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INREV: 25% of real estate funds in secondaries trading

INREV’s Secondary Trading and Liquidity Study predicts that of the €92.6 billion of new capital that was raised for European non-listed funds from 2011 to 2016, at least €2.8 billion will likely hit the secondaries market between now and 2021. 

Nearly one in four real estate investment funds are involved in secondary trading, according to research by the Association for Investors in Non-listed Real Estate Vehicles (INREV), which it says shows the practice has become an established part of the overall real estate investment landscape, as opposed to its previous perception as a marginal activity.

In its report, The Secondary Trading and Liquidity Study, compiled by INREV, has revealed that the total value of secondaries trades in the non-listed real estate funds market was worth around €9 billion in 2015. Between €2 billion and €4 billion of this total is estimated to have been traded in European funds.

The report suggested that the secondaries market will continue its upward trajectory because of a perceived industry “rule of thumb”, which states that at least 3 percent of all capital raised in the real estate funds industry will be traded in the secondaries market over the next five years.

Of the €92.6 billion of new capital that was raised for European non-listed funds from 2011 to 2016, at least €2.8 billion will likely hit the secondary market between now and 2021, said INREV.

“With a current value of €36 billion, private equity serves as a useful parallel for the possible growth potential of secondary trading in non-listed real estate,” said Henri Vuong, INREV’s director of research and market information.

“US public pension funds seem to have become more comfortable with the idea of secondary trading in general. This could have a significant impact on the volume, value and profile of the market. And, if private equity is a reliable indicator, secondary trading in non-listed real estate seems set to grow,” said Vuong.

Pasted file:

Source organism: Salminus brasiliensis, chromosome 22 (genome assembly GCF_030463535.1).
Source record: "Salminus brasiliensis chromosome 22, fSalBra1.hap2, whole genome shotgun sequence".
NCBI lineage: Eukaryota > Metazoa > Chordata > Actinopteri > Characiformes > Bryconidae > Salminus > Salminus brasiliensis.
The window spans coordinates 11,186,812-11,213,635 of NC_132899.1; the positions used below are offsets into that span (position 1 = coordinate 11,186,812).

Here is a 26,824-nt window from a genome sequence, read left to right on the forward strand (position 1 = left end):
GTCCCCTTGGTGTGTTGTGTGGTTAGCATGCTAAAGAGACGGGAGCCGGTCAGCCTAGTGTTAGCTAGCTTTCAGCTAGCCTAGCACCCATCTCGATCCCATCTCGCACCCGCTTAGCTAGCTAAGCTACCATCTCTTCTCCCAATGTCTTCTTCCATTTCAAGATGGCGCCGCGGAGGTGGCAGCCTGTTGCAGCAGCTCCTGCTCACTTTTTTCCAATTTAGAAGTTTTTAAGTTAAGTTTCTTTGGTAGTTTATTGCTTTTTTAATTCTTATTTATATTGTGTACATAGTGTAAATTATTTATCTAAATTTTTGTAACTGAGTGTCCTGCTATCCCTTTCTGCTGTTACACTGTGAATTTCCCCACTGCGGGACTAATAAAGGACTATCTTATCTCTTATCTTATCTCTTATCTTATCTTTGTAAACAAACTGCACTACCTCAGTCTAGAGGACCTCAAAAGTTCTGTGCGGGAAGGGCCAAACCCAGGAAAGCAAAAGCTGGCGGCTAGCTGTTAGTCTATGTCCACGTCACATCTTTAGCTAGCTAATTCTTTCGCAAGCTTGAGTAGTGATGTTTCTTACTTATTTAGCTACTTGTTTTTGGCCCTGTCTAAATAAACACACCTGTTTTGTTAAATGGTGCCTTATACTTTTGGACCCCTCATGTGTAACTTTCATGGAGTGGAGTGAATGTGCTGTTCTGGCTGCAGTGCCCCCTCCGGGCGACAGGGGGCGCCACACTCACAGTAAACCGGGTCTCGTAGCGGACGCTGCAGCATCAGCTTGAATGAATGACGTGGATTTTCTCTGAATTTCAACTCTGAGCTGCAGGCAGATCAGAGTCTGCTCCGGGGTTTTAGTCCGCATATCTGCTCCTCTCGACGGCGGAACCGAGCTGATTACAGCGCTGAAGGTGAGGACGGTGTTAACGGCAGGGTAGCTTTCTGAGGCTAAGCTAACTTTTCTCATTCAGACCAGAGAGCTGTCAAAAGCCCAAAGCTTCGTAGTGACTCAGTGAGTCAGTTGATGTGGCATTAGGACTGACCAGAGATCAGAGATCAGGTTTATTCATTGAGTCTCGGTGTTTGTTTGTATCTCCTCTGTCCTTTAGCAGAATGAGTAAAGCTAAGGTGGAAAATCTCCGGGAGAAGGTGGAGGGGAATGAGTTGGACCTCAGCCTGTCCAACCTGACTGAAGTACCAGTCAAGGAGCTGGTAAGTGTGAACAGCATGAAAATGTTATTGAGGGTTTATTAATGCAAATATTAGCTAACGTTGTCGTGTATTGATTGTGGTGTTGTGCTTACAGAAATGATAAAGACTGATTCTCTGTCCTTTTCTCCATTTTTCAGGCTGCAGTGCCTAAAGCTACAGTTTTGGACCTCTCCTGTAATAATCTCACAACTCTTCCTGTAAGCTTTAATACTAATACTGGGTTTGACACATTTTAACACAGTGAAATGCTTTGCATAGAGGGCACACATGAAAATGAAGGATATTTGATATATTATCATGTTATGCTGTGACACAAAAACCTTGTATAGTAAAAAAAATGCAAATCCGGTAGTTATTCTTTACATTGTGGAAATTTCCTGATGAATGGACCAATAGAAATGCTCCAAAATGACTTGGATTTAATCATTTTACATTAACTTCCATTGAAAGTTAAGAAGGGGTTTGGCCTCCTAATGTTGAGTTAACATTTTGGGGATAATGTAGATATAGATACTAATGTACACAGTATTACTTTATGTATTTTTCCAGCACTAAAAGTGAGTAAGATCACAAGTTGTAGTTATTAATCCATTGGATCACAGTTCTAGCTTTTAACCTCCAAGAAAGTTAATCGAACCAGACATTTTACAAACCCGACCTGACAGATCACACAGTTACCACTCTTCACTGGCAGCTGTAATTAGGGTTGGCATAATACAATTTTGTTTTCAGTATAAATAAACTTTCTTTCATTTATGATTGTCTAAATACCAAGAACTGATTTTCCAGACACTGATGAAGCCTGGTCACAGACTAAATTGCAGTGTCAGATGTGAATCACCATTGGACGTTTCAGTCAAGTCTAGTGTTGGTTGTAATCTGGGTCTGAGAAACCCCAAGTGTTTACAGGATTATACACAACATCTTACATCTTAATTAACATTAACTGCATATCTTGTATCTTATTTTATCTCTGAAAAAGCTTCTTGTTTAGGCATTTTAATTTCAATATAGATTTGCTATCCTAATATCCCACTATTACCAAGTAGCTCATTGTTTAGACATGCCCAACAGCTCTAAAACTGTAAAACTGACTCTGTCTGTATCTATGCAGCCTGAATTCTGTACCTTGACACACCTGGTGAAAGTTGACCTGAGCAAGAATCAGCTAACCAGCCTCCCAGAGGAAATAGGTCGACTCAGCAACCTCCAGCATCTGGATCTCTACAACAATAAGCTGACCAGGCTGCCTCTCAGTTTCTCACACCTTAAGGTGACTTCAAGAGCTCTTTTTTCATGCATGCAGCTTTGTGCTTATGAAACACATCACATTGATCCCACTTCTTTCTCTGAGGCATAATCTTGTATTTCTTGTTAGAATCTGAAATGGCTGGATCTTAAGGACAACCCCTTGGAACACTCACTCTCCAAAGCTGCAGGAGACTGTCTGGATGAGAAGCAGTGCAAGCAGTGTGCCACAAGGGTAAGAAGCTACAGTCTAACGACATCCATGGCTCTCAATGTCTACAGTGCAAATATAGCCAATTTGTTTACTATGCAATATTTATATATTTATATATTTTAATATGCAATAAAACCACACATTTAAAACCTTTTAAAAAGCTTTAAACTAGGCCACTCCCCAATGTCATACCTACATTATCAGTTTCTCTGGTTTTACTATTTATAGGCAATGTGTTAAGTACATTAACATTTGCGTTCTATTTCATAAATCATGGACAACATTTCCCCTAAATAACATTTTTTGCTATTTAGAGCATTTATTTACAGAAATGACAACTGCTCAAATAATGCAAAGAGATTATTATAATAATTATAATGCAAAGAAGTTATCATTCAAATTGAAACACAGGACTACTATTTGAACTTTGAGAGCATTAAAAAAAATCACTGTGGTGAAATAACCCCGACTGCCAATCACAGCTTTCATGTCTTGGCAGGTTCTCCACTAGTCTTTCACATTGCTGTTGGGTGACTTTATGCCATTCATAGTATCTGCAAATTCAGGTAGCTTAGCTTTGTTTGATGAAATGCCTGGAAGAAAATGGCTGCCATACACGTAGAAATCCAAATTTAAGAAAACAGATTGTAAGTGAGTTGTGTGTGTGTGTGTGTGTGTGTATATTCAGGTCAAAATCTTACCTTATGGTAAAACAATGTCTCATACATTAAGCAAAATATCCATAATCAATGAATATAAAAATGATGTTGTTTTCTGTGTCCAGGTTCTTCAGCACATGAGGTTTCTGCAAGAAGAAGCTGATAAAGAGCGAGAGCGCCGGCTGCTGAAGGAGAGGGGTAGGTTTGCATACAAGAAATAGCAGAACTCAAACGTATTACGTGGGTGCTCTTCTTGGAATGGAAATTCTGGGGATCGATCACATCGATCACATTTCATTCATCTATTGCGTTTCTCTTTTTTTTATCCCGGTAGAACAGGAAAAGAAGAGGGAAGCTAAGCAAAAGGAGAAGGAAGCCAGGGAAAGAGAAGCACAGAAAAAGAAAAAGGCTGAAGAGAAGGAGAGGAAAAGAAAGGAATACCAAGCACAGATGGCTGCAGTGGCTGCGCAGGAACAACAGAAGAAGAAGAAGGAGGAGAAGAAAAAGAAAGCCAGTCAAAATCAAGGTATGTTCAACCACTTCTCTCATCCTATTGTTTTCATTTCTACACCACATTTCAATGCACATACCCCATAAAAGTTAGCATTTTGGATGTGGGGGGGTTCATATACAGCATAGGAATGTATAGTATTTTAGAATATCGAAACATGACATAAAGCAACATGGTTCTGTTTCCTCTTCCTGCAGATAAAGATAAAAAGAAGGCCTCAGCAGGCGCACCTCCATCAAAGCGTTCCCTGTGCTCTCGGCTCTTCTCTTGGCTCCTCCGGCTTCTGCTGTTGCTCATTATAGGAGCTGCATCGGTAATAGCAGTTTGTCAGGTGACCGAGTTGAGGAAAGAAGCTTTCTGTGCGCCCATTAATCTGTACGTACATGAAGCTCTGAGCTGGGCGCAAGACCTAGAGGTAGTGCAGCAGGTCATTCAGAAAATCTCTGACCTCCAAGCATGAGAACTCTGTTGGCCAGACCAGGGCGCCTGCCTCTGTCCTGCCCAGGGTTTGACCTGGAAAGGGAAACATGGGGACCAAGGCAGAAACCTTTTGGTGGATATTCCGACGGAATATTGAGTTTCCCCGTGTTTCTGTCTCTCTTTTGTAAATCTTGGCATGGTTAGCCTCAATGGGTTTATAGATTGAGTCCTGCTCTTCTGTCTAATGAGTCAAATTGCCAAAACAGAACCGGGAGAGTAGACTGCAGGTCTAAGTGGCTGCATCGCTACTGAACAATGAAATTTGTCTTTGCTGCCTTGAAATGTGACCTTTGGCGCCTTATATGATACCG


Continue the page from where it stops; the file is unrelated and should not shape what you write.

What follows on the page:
Voung said the UK was the European hotbed of secondaries trading at present, adding that for closed-end funds, the bulk of interest is in single sector and value-add funds. However, for open-ended funds, the preference was for multi-sector and core funds.

For the period 2010 to 2015, 71.6 percent of all secondary trades in closed-end funds and 72.6 percent of all secondary trades in open-end funds was accounted for by the top five funds in each category.

And while activity levels on the secondary markets vary over time, the average value of matched secondary trades in UK open end funds is around £540 million per year.

“In general, transactions vary considerably in size. There is an active secondary trading market for retail investors in German open-end funds facilitated by the Hamburg Stock Exchange, where average trades reach about €0.3 million,” said Vuong. “Institutional investors will typically trade directly with one another at average values of approximately €5 million per trade. The largest single institutional secondary trade in 2015 hit a reported €2.8 billion,” she added.

The study also revealed some interesting detail about pricing. Historic data, according to INREV, showed that 55 percent of all trades in the period September 2009 to March 2016 were done at net asset value (NAV), while 22 percent of all trades were concluded at a premium to NAV and 23 percent at a discount to NAV. The average premium to NAV was 1.2 percent with a maximum of 20.5 percent, while the average discount to NAV was -2.6 percent, with a maximum of -55 percent.

This month PERE published its Secondaries Report 2016, to read the magazine click here.